Post by jayk238 » Thu Feb 07, 2019 11:08 pm

Nate79 wrote:
Wed Feb 06, 2019 9:55 am
toofache32 wrote:
Wed Feb 06, 2019 8:35 am
Nate79 wrote:
Wed Feb 06, 2019 7:40 am
toofache32 wrote:
Wed Feb 06, 2019 1:25 am
SevenBridgesRoad wrote:
Wed Feb 06, 2019 12:10 am


I share your dismay. But these are the products Medicare has created. Look at the links if you get a chance. The bullet points are very specific. These products (services) are clearly intended to be something other than an annual physical exam and a discussion of illness.
I agree but I am truly wondering what the general public is expecting from this? They see "free" and don't bother reading the details. What does a patient expect when a problem is found, ignore it?

"During the course of your AWV, your provider may discover and need to investigate or treat a new or existing problem. This additional care is considered diagnostic, meaning your provider is treating you because of certain symptoms or risk factors. Medicare may bill you for any diagnostic care you receive during a preventive visit."
So what would be wrong with the doc informing the patient when the line is crossed between the booked purpose of the visit and additional coding that may result in additional charges?
The doc?? What makes you think the doc knows where the line is drawn? He/she is a doctor, not a coder. It's the PATIENT's insurance, not the doctors.
What would be wrong with the patient actually taking ownership of the policy they bought and trying to understand it? The same information available to the doctor is available to the patient.
If I book a visit for X purpose I expect to receive the X purpose and the doc to understand when the visit has crossed outside of the defined X purpose which will involve additional codes. Perhaps I misunderstand but after a visit is complete who is the one that is deciding what the visit covered and if the visit involved more than the pre-agreed visit of X? I am not saying anything about whether the insurance company pays or not for the visit of X and any additional items but we should be informed when the visit goes beyond the original purpose of the visit. I don't agree that it is the patients responsibility to understand where is that line (between original booking purpose and additional items) because clearly there is ZERO uniform application of the rules.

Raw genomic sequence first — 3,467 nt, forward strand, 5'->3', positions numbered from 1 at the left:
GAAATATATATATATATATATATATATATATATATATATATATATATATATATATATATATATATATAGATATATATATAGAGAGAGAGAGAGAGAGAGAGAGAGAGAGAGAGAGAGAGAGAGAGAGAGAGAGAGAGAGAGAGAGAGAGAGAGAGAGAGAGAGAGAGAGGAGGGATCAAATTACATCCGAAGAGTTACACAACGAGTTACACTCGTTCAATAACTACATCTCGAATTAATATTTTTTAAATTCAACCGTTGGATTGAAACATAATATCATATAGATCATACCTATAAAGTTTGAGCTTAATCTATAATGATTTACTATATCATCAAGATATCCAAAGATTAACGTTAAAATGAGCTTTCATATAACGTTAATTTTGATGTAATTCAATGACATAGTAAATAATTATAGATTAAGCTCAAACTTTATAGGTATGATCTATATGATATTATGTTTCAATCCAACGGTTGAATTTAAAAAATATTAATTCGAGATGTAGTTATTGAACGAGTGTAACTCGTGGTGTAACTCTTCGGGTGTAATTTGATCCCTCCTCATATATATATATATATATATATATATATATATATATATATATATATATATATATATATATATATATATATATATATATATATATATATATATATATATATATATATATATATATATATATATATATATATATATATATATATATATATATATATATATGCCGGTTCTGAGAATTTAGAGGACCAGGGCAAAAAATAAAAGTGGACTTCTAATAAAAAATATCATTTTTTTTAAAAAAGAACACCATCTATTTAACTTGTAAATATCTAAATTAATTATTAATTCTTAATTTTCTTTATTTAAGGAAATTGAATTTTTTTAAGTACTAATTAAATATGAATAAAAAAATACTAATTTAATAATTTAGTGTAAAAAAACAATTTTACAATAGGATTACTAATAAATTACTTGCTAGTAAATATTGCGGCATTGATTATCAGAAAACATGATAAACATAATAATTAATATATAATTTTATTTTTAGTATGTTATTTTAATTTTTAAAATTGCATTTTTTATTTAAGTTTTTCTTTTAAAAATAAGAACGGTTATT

This has nothing to do with insurance and everything to do with disclosure ahead of time before something is done that may/may not incur additional charges. The consumer should be informed except in case of emergency which this is clearly not.

Docs blame insurance. Insurance blames the medical industry/docs. As consumers we are left in the middle but it is really clear in this thread and every discussion the biases of one side vs the other in the discussions. In no other industry would this business behaviour be allowed on BOTH sides.
I disagree. This stuff happens everywhere its just that the end consumer usually doesnt deal with it. That product you bought at the grocery store? Lots of grocery stores purposefully squeeze suppliers by not paying them. Its a way to hold them hostage for futurr discounts. It happens everywhere. And every one blames someone else. The consumer is largely avoided in this game. In medicine its thr billing shenanigans but because of the way you use it - via insurance you are acutely aware. It may not be the same analogy as the above example but thats not to say other business dont face issues.

Its just that medicine is the only insurance product used regularly. How many people and how often do they exercise their insurance for auto or home? Its rare so its not griefed upon as often

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Re: Is General Practitioner [billing Medicare correctly?]